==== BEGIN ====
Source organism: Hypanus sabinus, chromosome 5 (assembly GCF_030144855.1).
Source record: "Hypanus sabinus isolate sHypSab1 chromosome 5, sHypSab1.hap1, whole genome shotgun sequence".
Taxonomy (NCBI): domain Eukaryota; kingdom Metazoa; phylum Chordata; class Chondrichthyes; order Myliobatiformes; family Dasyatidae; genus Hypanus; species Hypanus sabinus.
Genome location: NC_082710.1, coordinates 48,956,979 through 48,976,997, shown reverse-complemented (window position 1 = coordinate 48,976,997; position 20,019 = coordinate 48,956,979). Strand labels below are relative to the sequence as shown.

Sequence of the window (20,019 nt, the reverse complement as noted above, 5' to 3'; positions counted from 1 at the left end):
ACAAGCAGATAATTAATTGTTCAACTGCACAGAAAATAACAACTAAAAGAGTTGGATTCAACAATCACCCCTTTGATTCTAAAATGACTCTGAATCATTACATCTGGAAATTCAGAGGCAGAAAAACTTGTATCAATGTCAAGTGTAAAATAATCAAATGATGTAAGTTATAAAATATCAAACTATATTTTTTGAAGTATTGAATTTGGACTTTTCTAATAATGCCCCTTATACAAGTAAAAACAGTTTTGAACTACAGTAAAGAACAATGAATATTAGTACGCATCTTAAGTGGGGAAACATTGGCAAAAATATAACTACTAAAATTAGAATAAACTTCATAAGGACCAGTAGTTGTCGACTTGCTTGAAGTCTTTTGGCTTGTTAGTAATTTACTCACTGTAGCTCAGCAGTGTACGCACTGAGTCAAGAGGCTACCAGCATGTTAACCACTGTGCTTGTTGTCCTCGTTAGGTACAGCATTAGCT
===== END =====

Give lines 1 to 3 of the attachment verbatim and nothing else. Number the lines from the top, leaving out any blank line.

Source organism: Hypanus sabinus, chromosome 5 (assembly GCF_030144855.1).
Source record: "Hypanus sabinus isolate sHypSab1 chromosome 5, sHypSab1.hap1, whole genome shotgun sequence".
Taxonomy (NCBI): domain Eukaryota; kingdom Metazoa; phylum Chordata; class Chondrichthyes; order Myliobatiformes; family Dasyatidae; genus Hypanus; species Hypanus sabinus.